At the Leiora, we exist to connect people in a more meaningful way. As Coronavirus (COVID-19) impacts how people gather around the world, this isn’t business as usual. We’re committed to doing all we can to help during this time of uncertainty.
We’ve received many questions from our hosts and guests wondering how to move forward with, cancel, or postpone upcoming events. Whether you are a host weighing the impact of a planned event, or a guest making the tough call to attend or send your regrets, we want to help you handle this situation with grace and decisiveness—as well as search for alternative ways to stay connected as the impact of Coronavirus unfolds.
Current advisories differ across cities and countries, and options around travel and gathering may change at any time. For up-to-date information and recommendations to keep people (including the most vulnerable among us) safe, it’s essential to refer to trusted sources like local officials, the KKM, and WHO. Think not only about the location of your event, but also where your guests are coming from.
Kementerian Kesihatan Malaysia
Majlis Keselamatan Negara
World Health Organization
Assess your situation
If you’re confused about whether or not to move forward with a gathering, you’re not alone. While all circumstances are different, here are few things to keep in mind:
Event date: If your event isn’t until the summer or fall, you may feel comfortable waiting to decide if it makes sense to cancel or adapt your plan. Consider whether you can postpone it.
Location & activity: Gatherings are currently banned and considered unsafe in many places, so take into account the size and density of your community. Even intimate events with healthy people should use social distancing best practices.
Your guests: Older people, pregnant women, and guests in fragile health are at a higher risk of becoming ill. They may feel uncomfortable declining an invitation but you can make decisions that avoid risking their health.
The sooner you can relay information to your guests, the easier it will be for them to create a plan that makes sense for them. The same courtesy extends to any vendors you may be working with—event professionals like caterers, restaurants, planners, and florists will be especially hard hit by the outbreak, so keeping your interactions with them empathetic will go a long way.
When you reach out to guests, match your tone to your event. How you cancel a wedding or milestone event may be very different from adjusting a professional event.
If you’re postponing:
Let guests know you’ve made the difficult decision to hold your event at a later date as soon as you have secured a revised date and location, especially if they need to change travel arrangements. Assure them that you understand if they’re unable to attend for any reason and give an updated date for them to RSVP by.
“I wanted to update you on [event] as in light of the current outbreak; I’ll be postponing it until [date] and look forward to seeing you then. If you are uncomfortable or unable to attend for any reason, I completely understand, please let me know either way by [date]. I’ll keep you informed if there are any additional changes.”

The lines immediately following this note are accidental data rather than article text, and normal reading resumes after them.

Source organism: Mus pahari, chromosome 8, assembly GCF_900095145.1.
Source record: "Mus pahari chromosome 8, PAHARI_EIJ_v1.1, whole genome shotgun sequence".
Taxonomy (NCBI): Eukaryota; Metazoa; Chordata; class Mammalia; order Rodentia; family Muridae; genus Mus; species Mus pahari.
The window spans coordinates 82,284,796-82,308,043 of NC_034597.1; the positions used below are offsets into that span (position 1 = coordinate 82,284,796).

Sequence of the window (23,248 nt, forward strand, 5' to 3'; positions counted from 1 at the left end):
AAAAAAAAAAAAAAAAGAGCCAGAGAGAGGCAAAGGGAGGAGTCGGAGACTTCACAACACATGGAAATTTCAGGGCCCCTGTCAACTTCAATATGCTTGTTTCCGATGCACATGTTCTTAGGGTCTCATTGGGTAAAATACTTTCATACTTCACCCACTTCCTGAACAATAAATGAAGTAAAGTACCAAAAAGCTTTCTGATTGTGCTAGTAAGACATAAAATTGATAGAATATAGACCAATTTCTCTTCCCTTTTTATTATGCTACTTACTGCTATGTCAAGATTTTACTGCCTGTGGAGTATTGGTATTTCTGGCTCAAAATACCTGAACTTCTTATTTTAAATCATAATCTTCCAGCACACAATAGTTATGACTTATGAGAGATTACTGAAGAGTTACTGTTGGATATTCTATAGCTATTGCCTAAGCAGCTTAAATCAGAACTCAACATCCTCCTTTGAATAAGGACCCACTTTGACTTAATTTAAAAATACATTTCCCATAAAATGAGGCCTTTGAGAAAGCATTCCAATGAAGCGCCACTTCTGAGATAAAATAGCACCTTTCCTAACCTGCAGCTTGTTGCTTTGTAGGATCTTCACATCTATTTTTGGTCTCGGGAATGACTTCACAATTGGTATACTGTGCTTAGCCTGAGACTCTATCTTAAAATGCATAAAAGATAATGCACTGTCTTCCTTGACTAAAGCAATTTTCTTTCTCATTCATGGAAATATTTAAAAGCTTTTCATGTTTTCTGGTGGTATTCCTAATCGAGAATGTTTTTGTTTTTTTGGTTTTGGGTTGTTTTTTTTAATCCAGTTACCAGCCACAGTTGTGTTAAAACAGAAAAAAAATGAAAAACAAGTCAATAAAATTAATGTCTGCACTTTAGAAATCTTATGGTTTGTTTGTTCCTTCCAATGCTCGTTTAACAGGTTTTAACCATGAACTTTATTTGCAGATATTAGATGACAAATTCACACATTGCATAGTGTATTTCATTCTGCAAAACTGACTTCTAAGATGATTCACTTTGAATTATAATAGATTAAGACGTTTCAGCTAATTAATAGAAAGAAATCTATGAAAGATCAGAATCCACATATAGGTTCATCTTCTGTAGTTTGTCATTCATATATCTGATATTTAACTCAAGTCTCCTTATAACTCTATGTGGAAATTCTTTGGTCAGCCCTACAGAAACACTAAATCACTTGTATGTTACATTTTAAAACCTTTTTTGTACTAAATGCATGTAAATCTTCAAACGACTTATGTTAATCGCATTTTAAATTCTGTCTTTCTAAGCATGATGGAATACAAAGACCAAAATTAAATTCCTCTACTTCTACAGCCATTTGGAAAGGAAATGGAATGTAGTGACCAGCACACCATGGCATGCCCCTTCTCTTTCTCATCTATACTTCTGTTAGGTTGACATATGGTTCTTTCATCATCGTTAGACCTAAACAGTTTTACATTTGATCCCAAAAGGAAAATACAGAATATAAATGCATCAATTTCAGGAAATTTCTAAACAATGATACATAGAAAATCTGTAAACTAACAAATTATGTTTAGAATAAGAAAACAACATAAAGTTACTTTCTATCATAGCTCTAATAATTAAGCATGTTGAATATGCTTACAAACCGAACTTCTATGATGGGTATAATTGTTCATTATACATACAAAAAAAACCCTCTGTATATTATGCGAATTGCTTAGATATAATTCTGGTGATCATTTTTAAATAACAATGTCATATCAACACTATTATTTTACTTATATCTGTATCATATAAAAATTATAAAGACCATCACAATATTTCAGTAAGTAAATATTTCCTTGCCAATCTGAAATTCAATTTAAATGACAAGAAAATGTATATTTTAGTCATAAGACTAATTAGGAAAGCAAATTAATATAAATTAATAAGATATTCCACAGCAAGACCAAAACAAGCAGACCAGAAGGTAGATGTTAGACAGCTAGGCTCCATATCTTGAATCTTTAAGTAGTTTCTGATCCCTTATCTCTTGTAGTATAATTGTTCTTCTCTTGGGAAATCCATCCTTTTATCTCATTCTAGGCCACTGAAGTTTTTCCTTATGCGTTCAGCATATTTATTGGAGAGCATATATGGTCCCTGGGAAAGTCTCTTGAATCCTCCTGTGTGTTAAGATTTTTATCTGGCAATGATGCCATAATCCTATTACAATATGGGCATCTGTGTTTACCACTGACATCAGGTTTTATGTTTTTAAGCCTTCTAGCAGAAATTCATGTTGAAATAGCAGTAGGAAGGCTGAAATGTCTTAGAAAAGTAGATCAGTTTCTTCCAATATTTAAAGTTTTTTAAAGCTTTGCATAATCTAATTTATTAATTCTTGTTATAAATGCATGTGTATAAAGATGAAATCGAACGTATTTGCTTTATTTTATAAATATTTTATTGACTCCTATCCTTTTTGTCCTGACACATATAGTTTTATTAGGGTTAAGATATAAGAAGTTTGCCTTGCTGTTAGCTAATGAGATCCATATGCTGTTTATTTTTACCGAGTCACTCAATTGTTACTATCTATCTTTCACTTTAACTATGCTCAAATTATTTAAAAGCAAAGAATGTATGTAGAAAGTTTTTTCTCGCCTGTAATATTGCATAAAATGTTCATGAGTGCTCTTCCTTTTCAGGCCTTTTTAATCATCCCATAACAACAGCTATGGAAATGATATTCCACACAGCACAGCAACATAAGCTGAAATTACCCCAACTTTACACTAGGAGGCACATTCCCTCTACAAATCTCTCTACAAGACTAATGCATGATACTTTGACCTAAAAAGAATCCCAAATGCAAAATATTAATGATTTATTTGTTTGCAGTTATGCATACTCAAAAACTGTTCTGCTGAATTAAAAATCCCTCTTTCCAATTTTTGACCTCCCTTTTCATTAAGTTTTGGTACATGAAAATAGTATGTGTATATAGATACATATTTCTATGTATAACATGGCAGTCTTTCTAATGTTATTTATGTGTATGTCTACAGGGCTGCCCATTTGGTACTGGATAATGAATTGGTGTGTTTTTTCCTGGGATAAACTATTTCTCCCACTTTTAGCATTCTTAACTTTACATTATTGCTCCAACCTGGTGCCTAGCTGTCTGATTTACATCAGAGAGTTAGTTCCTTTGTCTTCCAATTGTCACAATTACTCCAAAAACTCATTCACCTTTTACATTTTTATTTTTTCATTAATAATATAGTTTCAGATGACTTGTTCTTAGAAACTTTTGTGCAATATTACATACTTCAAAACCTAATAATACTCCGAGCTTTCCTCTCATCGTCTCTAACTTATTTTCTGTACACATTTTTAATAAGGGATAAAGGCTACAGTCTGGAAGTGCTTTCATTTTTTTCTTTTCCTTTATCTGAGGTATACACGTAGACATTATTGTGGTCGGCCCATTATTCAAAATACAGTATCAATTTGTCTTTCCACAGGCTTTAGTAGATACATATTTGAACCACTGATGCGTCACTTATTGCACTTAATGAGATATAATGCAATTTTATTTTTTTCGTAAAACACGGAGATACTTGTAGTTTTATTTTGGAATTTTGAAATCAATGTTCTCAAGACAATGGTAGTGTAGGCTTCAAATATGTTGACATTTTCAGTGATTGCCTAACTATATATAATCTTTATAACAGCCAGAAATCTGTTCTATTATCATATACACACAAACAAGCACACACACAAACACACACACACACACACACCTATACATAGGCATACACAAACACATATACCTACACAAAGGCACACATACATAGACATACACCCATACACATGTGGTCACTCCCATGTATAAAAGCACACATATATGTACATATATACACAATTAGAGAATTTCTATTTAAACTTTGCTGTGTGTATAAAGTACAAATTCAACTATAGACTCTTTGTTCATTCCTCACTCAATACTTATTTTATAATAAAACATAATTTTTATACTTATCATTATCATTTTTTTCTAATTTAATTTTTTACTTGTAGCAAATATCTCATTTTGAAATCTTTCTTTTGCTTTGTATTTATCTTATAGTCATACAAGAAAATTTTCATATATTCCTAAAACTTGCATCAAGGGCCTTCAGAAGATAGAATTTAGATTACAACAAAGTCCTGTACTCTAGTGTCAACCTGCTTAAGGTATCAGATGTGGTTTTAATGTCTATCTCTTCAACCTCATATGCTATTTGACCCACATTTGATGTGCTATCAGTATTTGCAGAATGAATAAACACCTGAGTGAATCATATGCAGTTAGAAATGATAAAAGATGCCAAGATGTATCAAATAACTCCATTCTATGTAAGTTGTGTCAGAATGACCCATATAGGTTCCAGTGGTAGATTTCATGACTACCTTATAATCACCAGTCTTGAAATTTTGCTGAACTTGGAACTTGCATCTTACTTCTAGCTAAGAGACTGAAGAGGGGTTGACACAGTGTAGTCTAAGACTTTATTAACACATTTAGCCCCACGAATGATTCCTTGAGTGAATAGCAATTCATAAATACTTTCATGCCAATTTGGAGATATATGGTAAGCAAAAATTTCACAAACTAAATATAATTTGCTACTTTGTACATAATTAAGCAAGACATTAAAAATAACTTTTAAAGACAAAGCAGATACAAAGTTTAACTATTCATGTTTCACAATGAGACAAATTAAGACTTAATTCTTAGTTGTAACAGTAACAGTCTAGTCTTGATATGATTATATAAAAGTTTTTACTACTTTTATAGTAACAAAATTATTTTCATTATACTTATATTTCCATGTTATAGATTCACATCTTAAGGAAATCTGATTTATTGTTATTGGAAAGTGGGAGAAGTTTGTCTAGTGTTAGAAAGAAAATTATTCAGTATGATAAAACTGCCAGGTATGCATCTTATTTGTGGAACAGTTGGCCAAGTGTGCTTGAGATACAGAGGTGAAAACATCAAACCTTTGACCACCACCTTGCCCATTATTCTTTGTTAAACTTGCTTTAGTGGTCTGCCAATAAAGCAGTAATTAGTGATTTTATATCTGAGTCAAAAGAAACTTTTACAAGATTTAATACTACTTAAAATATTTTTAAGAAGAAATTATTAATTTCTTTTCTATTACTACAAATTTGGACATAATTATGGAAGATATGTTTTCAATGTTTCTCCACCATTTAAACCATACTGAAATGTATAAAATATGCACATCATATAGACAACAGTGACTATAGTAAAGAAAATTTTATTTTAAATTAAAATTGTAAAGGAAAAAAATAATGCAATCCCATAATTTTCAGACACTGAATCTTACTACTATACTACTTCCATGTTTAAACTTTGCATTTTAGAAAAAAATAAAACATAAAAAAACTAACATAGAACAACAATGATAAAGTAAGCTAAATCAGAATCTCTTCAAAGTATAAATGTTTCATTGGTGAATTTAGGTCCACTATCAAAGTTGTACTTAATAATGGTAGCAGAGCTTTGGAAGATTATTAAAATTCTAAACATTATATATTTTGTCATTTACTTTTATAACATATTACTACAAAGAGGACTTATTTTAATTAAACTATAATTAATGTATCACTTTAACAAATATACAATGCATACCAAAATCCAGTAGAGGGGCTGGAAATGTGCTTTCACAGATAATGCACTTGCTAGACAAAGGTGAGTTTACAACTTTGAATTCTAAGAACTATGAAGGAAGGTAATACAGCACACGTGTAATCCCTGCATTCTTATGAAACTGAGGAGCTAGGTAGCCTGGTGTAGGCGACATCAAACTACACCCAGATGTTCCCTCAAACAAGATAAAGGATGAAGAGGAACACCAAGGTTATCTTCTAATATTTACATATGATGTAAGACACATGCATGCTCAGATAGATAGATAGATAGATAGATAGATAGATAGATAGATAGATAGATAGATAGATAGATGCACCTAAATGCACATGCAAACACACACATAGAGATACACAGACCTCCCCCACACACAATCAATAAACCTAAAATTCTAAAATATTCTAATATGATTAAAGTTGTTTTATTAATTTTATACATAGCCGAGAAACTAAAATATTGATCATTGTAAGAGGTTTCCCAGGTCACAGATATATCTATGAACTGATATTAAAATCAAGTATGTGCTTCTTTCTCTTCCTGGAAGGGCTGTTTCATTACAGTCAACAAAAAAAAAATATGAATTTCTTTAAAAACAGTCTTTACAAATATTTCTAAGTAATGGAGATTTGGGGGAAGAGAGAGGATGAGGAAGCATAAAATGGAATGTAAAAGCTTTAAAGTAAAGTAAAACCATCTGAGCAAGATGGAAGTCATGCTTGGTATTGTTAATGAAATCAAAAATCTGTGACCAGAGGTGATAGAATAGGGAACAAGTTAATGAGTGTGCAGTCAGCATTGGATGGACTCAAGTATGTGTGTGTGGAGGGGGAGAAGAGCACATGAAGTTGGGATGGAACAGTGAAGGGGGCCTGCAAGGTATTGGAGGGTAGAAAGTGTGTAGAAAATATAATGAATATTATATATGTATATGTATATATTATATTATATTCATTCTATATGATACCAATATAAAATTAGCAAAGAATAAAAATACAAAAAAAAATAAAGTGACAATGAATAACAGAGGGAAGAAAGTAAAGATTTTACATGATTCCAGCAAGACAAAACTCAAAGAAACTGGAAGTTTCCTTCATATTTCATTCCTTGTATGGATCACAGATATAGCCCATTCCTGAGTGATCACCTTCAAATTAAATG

If you’re canceling:
Let guests know about your decision, but don’t feel that you need to go into detail or explain your reasoning. Your guests will understand.
“I have made the difficult decision to cancel [the event]. While I wish we could celebrate together, your safety is my priority.”
If you’re moving forward as planned:
Assure guests that you’ve thoughtfully considered whether it makes sense to hold your gathering. Let them know if you’re taking any particular precautions and take the pressure off them if they choose not to attend.
“I wanted to touch base with you about [the event] in light of the current coronavirus outbreak. At this time, I’m going to move forward and look forward to seeing you. If you feel uncomfortable attending for any reason, I completely understand—please keep me updated on your decision. I’ll let you know if things change for any reason.”
If you’re unsure:
Even if you’re still deciding how you’ll proceed, it’s helpful to give guests a timeframe of when to expect more information.
“I wanted to check in with you, given the current circumstances. I’m evaluating whether or not to move forward with [event], and will update you by [date].“
If you are a guest and can’t make an event:
Let the host know as soon as you can. Hosts are likely under stress and are communicating with all of their guests. Don’t feel the need to overexplain.
“Thank you so much for including me in [your event]. Unfortunately, I won’t be able to make it, but please know that I will be thinking of you, and wish I could be there to celebrate with you.”
Consider sending them a note after the event to let them know you are thinking about them.
While social distancing is vital, we believe that connecting with people and acknowledging life’s milestones are a source of fun and meaning. If you have an upcoming life event, we understand you’ll still want to celebrate or acknowledge the moment. Looking to host virtually? Our virtual event ideas and virtual event invitations are a good place to start planning.
As the situation unfolds, we’ll share alternative ways to connect inspired by our hosts. We’ve already started to see inventive ways that friends, family, and co-workers are staying in touch, whether that means sending a Flyer to schedule a phone chat, a greeting card to all the friends you miss and hope are well, or even to let an elderly family member know you’re thinking about them. While this is a challenging time, we can all work together to stay connected and safe.